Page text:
The company has now signed a contract with Danish cable manufacturer, NKT, a global and recognised provider of electricity solutions, for the purchase and installation of a new subsea cable which is expected to be operational by the end of 2019. The total project cost of £30 million, which includes the NKT contract and a further £5 million of additional survey and land based works, will be financed through a States’ loan from the Bond and third party commercial borrowing.

The decision to replace the cable follows a detailed investigation into the condition of the existing link, known as GJ1, which identified inherent design and manufacturing issues. As a result of these ongoing issues, Guernsey has been reliant on on-island generation for two thirds of its electricity since October of last year. A commercial settlement agreement was reached between GEL and NKT in lieu of the existing cable’s historic performance as part of the contract to replace the cable.

News that the contract has been signed was announced to the States of Guernsey in a statement by the president of the States Trading Supervisory Board on 27th March.

Alan Bates, chief executive of Guernsey Electricity explained the long-term investment plan had always included provision for the replacement of the cable and the company was working hard to ensure that any price rises to its customers as a result were minimised.

‘We had always anticipated replacing our link with Jersey and this infrastructure investment has been brought forward due to significant reliability issues with the existing cable. These issues were resulting in additional monthly costs of between £800k and £1 million. The replacement of the cable will allow us to return to importing up to 60MW of low carbon affordable electricity from France as soon as practically possible, this will allow over 90% of the Island’s electricity consumption to be imported, with a third coming from hydroelectric renewable sources. The replacement cable is an investment to allow us to continue providing a secure, sustainable and reliable supply of electricity for Guernsey. To not replace and continue with the existing cable would undoubtedly cost the Island more financially and environmentally.’

‘To fund the capital and interest payments involved in the new cable, a tariff increase of 2.7% will be required. We remain very mindful of the impact any tariff increase has on customers, so our borrowing has been structured to maintain affordability for the Island. To put this into perspective, this required increase equates approximately to an additional £29 per annum for an average Economy 12 customer. Under the current regulatory legislation for GEL, any such tariff increases would be subject to the approval of CICRA.’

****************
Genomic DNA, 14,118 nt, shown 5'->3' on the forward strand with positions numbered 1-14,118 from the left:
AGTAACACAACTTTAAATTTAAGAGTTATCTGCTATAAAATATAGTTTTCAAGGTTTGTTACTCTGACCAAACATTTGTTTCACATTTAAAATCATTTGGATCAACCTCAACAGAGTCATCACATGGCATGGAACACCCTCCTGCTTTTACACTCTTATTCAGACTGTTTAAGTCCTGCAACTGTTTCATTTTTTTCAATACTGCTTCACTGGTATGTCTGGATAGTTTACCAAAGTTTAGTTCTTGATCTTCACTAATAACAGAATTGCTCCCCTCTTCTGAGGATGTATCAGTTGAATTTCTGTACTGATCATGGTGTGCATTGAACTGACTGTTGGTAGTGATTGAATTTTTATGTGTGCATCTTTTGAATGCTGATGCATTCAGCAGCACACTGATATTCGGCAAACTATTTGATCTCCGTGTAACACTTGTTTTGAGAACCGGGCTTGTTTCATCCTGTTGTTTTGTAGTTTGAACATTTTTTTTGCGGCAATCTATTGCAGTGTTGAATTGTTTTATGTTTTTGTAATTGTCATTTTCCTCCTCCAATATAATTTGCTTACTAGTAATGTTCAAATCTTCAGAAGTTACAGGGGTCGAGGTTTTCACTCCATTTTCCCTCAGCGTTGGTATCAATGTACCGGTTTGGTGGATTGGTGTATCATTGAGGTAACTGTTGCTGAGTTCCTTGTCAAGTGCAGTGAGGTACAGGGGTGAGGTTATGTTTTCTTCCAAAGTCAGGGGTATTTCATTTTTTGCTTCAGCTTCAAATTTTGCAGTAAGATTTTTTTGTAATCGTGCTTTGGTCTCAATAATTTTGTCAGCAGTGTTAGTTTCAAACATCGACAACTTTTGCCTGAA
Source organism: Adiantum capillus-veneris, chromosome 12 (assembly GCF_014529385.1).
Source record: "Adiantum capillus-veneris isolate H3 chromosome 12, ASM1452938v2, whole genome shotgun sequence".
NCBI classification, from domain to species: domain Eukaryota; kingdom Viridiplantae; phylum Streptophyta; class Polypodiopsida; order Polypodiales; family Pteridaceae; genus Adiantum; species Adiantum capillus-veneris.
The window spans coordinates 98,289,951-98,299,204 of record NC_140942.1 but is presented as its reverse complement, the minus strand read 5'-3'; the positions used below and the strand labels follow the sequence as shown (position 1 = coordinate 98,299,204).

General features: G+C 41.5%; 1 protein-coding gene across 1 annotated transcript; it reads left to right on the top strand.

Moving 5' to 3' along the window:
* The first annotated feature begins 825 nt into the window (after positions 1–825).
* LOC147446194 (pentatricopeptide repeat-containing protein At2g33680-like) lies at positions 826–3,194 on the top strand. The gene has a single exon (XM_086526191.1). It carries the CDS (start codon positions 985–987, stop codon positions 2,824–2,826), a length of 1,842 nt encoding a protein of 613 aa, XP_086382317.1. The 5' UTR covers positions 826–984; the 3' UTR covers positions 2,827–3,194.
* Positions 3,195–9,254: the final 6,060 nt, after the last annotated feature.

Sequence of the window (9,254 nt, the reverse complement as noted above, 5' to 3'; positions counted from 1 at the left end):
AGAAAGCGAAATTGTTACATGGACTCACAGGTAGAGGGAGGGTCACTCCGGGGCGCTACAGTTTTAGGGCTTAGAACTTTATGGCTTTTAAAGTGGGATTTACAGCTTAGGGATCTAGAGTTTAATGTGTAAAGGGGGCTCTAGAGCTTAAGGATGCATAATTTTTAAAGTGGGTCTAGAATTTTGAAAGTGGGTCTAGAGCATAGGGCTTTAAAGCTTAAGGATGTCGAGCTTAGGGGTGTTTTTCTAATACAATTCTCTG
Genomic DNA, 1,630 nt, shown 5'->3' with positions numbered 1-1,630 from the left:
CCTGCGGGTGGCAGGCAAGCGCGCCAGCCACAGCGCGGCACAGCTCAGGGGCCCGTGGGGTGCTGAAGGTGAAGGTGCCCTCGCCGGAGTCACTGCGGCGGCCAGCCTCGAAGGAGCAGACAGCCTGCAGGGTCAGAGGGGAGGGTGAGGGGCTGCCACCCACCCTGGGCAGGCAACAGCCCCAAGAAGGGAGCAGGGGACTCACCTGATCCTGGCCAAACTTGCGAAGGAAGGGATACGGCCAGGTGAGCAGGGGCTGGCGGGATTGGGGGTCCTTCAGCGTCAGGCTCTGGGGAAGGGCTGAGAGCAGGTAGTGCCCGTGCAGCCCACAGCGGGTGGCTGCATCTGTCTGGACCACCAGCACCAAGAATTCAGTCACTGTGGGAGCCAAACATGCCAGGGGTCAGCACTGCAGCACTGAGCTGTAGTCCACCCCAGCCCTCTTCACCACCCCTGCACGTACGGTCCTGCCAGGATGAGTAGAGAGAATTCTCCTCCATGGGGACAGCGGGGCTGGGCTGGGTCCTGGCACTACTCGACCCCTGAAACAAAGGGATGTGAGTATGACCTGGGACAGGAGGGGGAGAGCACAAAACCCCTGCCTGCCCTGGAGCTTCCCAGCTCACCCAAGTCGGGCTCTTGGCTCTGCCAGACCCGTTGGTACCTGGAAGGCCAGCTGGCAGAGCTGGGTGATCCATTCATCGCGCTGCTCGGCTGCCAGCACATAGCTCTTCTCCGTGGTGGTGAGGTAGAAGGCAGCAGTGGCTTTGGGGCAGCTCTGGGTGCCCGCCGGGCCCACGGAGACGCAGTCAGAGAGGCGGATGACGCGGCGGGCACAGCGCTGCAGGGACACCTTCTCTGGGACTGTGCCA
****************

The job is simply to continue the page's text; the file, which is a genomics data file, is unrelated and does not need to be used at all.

Mr Bates added that whilst the power station is the planned backup today for cable issues, the company’s long-term aim has always been to further safeguard Guernsey’s electricity supply by progressing with a second connection, direct between Guernsey and France, together with the replacement of GJ1. The security and network stability provided by the second connection will also facilitate the adoption of a larger proportion of local renewables and energy storage in the future.

The States of Guernsey’s revised energy policy and environmental aspirations, which are due to be published later this year, will be pivotal to setting the direction for such investment decisions. Until the second cable is available Guernsey Electricity will continue to manage and mitigate the impact for customers and the Island when the single cable is not available.

‘The recent failure of GJ1 reinforces the importance of securing a diverse supply of electricity for Guernsey and reducing our reliance on fossil fuels. However, policy direction from the States will be fundamental in defining the diversity and security of the Island’s energy supply, including renewable generation and storage.’

Separately, CICRA has supported a 6.8% tariff increase for a three-year period from July 2019 to recover the past two years’ “historic costs” created by uncontrollable changes to the price of commodities and foreign exchange rates. This proposed increase also recovers some of the more recent additional on-island electricity generation costs following the failure of the existing cable. The proposed increase by comparison will add a further £70 per year to an average Economy 12 customer.